Is this good for the bottom line? That may depend on your own definition of “good." But common sense says that when a universal constant exists in the realm of human relations, it’s logical to apply that constant regardless of the relationship. That means talking about and modeling love, honesty, compassion, and forgiveness as core values in the workplace. In fact, ignoring the one thing we have always known would be folly in an uncertain world. Before dismissing that statement as Pollyanna or utopian, consider that only two years ago nobody would have believed productivity would actually go up if employees were allowed to work from home en masse. However, COVID-19 forced many companies around the world to do just that, and a number of recent studies on the impact or remote work to productivity have shown surprisingly positive results. As businesses grapple with the challenges of recruiting and retention in the post-COIVD world, one of the most impactful things they can do is reconcile core human values with core corporate values. A recent Gallup poll found that employee satisfaction and engagement have declined since late 2021. One of the primary reasons is the need to feel cared about at work—especially among millennials and Gen Zers. In a world where the desire for meaning is so strong, firms can help employees find more of it by bringing love out of the closet and into the center of our organizational cultures. In fact, a recent study by GreatPlace to Work found that feeling genuinely loved in the workplace is a primary characteristic of highly productive employees. Simply put, love is good business.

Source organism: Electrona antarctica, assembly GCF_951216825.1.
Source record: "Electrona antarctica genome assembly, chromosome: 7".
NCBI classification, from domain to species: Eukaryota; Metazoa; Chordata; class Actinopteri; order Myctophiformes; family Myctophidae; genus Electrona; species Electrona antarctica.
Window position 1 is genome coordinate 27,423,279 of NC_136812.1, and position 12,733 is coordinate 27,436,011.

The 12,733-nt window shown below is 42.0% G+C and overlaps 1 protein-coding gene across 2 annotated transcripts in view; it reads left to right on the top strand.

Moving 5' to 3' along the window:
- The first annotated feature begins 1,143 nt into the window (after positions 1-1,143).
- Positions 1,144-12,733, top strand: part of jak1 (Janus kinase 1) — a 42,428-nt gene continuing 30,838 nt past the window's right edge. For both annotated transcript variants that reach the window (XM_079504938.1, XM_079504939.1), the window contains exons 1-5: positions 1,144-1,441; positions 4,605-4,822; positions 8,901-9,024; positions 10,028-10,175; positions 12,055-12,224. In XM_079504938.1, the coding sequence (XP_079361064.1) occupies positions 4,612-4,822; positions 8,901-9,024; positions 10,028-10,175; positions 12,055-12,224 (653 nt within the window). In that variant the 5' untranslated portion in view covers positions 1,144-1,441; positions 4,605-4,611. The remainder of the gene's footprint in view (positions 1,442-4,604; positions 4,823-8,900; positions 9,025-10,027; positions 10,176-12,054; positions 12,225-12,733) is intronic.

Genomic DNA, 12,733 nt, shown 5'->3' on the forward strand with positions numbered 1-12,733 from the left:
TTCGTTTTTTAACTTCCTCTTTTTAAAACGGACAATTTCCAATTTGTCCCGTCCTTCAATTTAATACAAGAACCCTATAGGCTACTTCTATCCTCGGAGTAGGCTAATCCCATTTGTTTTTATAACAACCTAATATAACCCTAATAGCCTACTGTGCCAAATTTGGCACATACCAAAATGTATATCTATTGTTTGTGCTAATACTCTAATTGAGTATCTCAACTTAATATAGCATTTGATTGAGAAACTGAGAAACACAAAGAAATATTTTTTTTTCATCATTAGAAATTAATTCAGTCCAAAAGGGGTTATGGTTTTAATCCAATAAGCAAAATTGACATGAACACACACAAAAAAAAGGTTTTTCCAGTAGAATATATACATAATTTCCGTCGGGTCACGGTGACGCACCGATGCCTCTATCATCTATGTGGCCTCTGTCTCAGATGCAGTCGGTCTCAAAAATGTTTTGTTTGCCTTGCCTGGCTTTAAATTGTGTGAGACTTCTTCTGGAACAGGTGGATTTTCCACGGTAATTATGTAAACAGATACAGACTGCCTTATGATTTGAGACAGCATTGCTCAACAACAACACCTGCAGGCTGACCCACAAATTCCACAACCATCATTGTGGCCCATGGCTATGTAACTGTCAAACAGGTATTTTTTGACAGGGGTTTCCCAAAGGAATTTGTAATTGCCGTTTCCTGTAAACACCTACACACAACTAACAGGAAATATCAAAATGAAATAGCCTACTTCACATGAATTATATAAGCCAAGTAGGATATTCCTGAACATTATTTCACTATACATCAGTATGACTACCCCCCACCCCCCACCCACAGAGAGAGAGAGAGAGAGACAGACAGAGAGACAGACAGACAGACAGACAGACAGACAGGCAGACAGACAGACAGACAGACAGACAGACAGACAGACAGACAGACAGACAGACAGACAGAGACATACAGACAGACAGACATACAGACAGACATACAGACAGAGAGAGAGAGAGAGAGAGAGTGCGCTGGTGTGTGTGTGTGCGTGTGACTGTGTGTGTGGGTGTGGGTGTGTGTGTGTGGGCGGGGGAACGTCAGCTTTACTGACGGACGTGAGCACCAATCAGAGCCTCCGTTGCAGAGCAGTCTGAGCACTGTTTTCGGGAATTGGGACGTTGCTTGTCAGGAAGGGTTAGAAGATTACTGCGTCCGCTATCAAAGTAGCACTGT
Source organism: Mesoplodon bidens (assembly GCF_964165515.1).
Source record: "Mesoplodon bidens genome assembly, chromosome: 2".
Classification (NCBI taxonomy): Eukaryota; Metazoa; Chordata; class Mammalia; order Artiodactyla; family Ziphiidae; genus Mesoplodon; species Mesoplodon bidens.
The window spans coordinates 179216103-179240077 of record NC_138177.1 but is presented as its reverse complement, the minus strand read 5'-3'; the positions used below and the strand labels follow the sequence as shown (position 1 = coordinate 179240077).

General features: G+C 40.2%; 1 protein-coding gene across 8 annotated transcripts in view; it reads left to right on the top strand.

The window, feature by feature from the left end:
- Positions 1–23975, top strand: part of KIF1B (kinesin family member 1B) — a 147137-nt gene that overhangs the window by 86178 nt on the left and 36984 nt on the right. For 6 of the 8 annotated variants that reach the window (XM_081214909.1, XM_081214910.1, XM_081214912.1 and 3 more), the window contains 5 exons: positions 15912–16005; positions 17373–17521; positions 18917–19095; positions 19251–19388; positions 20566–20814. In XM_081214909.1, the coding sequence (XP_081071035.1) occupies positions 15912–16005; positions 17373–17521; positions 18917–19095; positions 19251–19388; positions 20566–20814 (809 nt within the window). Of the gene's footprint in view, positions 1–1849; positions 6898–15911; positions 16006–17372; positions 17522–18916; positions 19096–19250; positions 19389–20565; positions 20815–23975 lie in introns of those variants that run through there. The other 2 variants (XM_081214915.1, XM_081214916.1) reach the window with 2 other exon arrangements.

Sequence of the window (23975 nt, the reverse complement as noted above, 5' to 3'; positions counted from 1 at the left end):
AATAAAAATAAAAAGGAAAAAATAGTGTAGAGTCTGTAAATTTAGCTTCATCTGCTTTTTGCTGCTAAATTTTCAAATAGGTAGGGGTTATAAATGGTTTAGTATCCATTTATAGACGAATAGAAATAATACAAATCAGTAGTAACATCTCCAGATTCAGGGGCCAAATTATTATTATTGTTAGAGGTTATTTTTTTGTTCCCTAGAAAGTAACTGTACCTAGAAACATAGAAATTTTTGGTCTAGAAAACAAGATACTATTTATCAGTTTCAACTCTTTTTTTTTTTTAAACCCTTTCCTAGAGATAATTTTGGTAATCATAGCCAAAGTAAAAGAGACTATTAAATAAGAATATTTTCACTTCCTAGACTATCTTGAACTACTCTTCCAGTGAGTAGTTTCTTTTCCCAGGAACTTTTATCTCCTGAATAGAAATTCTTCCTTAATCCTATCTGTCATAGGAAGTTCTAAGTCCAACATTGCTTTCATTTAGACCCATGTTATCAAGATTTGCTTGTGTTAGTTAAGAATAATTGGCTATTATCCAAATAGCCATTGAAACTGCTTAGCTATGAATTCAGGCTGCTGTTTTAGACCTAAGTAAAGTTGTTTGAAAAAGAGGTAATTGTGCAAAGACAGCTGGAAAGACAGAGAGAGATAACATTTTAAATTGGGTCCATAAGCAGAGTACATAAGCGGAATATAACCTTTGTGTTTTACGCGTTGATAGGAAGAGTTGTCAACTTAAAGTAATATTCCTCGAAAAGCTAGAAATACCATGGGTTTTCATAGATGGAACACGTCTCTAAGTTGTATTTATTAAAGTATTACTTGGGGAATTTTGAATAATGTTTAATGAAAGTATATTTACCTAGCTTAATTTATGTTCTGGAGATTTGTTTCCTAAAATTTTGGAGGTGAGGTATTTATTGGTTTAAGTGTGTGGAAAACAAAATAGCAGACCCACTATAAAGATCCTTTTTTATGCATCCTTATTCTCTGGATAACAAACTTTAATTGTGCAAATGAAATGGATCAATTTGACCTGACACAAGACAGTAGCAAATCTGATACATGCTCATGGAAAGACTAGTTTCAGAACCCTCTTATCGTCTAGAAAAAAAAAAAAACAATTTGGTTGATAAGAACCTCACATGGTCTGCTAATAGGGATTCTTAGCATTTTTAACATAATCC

Feed the Soul, Spur Motivation


If a firm is a collection of individuals with souls working toward the fulfillment of a shared mission, then intentionally doing what is good for the soul will only benefit the firm in the long run. Encouraging success through the practice of love-based values, and modeling those values at the highest levels of management, even in the face of a challenging business climate, is what will motivate individuals to work passionately toward the firm’s goals in the coming years.


As the human consciousness continues to evolve toward greater alignment between the head and the heart, customers and employees will expect nothing less than the truth they have known their entire lives. Firms that recognize this and take the bold step of building a culture centered around love-based values will have an advantage over those who cling to the fears of the past. For as we move further into this age of transparency, organizations that openly model love-based values will most easily capture the hearts and minds of all their stakeholders.


If you want to learn more about how to live through love rather than fear, check out my latest book,


Follow me on Facebook, Twitter, LinkedIn, and Youtube, or visit my website for more info!


 

Patrick Batson, Executive Contributor Brainz Magazine

Patrick assists people on their journey of awakening to higher consciousness. Drawing upon decades of study and practice of Spiritual wisdom, as well as executive-level management and modern family life, Patrick serves as a guide for bridging the physical and Spiritual worlds. He has authored two books and publishes a monthly blog of channeled content on topics common to the human experience, as observed from the perspective of the Higher Self. Through his healing practice, Patrick helps clients connect with their Higher Mind. By bringing unconscious, limiting beliefs into alignment with the Higher Mind's vision of wholeness and abundance, clients are able to amplify and accelerate positive life changes.